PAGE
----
“Oasis” acted as a feature for the powerful soloing of Carmichael on tenor and the hard hitting of the ebullient Pope behind the kit.

O’Hara’s melodic, liquid bass introduced a tune simply known as “Ballad”, a piece which initially demonstrated a gentler, more subtle side to the band. Carmichael’s tenor sound was softer here but gradually the momentum began to build with the music taking on an anthemic ferocity and climaxing with a dynamic drum feature from Pope.

I had to leave at this point and departed to the sounds of the swampy funk grooves of “Back and Forth”.

I enjoyed what I had heard of the Arthur O’Hara trio and liked the band’s attitude, energy and already highly developed degree of musical skill. An EP featuring the tracks “Finding Your Way”, “Misconception” and “Oasis” can be found on Soundcloud and hopefully the trio can record a full length album at some point in the future. The band also played at Lancaster Jazz festival this year and are an outfit well worth keeping an eye on.


An important strand of the 2019 EFG LJF was the celebration of the 80th anniversary of the iconic American record label Blue Note, founded in New York City in 1939 by German-Jewish emigres Albert Lion and Frank Wolff, both of whom had nurtured a love for jazz in the clubs and cabarets of 1930s Berlin before fleeing the horrors of the Nazi regime. The American musician and activist Max Margulis was also a co-founder but had little part in the day to day running of the label.

With the anniversary in mind Blue Note had opened a ‘pop up store’ for the duration of the Festival in the new Coal Drops Yard shopping development at King’s Cross and this proved to be a highly popular attraction for discerning Festival goers. I’d visited the store on Saturday afternoon and was thus suitably attired in my new Blue Note T-shirt for tonight’s celebration of the label and its music.

Taking its title from a phrase habitually used by Alfred Lion “It Must Schwing!” was a show co-ordinated by Siggi Loch, founder of the ACT record label, who had assembled a stellar international band for the project, led by the French saxophonist and ACT artist Emile Parisien. The core band also included pianist Yaron Herman, Israeli born but now domiciled in France, and a contingent of leading American musicians in the shapes of trumpeter Theo Croker, trombonist Glenn Ferris, bassist Joe Martin and drummer Gerald Cleaver. The evening also included guest slots from German pianist Axel Zwingenberger and a true Blue Note legend, the veteran American saxophonist and composer Benny Golson. The event also included an interview with Kenneth Wolff, nephew of the late label founder, and celebrated photographer, Frank Wolf.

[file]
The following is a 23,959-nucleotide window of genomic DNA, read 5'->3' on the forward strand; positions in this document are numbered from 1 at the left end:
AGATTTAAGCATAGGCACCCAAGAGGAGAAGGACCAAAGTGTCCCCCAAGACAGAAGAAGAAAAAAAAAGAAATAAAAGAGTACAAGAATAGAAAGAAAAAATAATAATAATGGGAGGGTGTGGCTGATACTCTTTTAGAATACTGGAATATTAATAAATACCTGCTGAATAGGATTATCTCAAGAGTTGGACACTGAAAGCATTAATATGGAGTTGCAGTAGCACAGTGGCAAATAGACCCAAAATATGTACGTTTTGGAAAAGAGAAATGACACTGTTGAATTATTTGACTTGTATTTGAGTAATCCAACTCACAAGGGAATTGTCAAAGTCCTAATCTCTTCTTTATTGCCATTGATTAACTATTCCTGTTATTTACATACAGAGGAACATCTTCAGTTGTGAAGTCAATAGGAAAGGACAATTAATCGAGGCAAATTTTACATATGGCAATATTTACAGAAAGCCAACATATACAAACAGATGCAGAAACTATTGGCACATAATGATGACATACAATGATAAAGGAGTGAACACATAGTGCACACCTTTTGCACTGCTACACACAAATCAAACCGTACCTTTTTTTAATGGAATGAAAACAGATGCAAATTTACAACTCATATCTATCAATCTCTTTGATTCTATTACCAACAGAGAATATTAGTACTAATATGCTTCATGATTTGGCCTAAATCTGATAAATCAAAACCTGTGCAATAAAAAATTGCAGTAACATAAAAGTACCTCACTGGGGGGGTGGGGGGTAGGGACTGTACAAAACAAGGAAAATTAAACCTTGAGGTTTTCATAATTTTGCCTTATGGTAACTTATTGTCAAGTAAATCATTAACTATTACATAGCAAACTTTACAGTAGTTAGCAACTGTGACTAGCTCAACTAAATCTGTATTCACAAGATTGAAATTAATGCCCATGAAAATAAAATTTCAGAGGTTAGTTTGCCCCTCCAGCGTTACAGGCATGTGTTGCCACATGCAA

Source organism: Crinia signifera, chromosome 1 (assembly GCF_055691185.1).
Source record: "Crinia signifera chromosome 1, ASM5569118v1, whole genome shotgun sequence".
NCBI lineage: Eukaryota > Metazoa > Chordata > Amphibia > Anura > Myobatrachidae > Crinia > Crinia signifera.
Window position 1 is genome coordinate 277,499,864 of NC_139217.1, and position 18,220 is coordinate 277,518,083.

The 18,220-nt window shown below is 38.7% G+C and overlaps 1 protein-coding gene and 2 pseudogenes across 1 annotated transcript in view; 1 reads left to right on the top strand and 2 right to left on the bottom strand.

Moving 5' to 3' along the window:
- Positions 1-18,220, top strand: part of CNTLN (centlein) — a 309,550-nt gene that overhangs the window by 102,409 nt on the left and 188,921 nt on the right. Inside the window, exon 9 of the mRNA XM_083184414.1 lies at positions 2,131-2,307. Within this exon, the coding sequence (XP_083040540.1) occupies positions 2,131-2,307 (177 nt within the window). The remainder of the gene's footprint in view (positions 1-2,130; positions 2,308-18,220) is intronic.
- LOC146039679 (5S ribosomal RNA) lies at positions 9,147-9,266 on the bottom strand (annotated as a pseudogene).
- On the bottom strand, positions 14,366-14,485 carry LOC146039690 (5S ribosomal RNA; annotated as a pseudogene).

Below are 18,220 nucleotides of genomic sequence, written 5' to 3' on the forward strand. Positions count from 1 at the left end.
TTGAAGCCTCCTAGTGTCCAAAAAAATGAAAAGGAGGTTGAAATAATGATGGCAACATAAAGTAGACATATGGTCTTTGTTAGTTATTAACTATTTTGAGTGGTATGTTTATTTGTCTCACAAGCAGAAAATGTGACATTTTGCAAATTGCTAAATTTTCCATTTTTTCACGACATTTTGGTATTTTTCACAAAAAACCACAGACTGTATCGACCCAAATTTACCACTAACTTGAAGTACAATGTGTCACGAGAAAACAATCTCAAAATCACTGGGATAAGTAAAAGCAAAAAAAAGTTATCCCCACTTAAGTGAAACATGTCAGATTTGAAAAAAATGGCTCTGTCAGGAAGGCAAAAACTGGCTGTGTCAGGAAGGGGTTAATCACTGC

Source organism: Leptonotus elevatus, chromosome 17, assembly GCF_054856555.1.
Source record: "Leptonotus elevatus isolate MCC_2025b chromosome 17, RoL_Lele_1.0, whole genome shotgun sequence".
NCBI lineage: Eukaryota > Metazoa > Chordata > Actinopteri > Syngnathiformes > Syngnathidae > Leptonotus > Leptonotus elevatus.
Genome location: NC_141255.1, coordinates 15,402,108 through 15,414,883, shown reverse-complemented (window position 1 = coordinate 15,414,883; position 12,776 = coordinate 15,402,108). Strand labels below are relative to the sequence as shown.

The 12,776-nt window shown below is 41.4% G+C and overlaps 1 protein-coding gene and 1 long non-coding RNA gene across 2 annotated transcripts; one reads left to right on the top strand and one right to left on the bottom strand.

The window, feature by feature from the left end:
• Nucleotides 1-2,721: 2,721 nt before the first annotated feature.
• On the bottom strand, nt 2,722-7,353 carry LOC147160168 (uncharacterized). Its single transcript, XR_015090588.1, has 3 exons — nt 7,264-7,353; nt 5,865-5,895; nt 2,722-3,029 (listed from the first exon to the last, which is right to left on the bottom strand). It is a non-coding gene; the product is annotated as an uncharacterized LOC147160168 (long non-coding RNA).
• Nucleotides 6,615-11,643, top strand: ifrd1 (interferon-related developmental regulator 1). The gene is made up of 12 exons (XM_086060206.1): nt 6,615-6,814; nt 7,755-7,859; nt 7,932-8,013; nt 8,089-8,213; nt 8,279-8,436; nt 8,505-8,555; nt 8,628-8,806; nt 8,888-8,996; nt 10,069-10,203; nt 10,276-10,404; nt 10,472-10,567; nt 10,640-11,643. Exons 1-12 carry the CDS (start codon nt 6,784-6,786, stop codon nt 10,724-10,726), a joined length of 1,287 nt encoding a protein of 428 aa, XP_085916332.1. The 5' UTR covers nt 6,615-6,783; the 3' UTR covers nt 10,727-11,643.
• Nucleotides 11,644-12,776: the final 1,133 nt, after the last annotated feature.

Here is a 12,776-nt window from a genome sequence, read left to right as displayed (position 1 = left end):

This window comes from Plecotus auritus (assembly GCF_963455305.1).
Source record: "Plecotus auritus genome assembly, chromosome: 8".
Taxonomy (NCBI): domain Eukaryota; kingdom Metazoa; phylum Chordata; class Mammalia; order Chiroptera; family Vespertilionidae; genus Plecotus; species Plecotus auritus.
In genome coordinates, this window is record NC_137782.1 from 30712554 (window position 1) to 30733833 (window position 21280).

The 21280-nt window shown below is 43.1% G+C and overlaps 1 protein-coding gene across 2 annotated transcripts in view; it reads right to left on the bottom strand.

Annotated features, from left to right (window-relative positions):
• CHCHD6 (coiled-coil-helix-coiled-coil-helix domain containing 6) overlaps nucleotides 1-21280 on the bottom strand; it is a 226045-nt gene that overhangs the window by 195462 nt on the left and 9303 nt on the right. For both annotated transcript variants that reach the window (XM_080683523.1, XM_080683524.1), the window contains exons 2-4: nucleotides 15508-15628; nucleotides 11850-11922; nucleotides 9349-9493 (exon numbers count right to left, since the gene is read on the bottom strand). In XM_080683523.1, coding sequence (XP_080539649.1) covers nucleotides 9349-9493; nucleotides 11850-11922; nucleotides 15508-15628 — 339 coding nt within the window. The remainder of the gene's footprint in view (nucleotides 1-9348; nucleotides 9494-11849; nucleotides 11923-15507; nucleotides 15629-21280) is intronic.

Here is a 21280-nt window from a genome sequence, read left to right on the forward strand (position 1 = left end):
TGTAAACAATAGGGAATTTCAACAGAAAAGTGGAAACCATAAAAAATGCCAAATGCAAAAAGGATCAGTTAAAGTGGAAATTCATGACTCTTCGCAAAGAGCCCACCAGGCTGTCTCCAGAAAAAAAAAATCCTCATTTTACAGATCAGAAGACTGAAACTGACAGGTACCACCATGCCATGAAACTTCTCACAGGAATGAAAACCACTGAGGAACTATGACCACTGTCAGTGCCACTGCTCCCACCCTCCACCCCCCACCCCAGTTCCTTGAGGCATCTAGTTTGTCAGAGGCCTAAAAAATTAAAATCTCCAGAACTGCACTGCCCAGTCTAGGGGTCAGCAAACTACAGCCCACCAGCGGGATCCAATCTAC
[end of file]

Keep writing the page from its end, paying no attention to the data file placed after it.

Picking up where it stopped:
Given that the label was founded by a Lion and a Wolff the name Jazz Animals was a most appropriate name for this all star aggregation.

Of course it would be impossible to tell the whole history of Blue Note in the course of a single evening and many great musicians whose music became synonymous with the label remained unmentioned, including Lee Morgan, Hank Mobley, Jackie McLean and many others.

Nevertheless the roots of the label were not forgotten. The first musicians that Lion and Wolff recorded were the boogie woogie pianists Albert Ammons, Meade Lux Lewis and Pete Johnson. The German stride and boogie woogie specialist Axel Zwingenberger, who was sporting bright yellow shoes, opened the show playing solo piano in the style of these musicians and in between tunes explaining something about the nature of the music. Zwingenberger’s thunderous left hand rhythms and dancing right runs were genuinely impressive and I found myself enjoying this section of the programme far more than I had anticipated.

Blue Note’s first ever release was Ammons’ “Bass Goin’ Crazy” which was issued in 6th January 1939.  However the label’s first big hit was a recording by Sidney Bechet of George Gershwin’s “Summertime”. Parisien joined Zwingenberger to perform a duo version of the tune with the Frenchmen taking the role of Bechet on soprano sax with solos coming from both musicians before Parisien impressed with a closing unaccompanied saxophone cadenza.

This marked the end of Zwingenberger’s involvement and the affable pianist adjourned to tumultuous applause. Parisien was now joined on stage by the other members of the sextet for a version of “Blue Train”, the title track of John Coltrane’s 1958 album for Blue Note, one of the label’s most enduringly popular recordings. Parisien moved to tenor sax and took the first solo, followed by Coker on trumpet and Ferris on trombone.

Next came a medley of Thelonious Monk tunes, which allowed Herman to come into his own as he shared the solos with Croker on trumpet, Ferris on trombone and Parisien on soprano sax.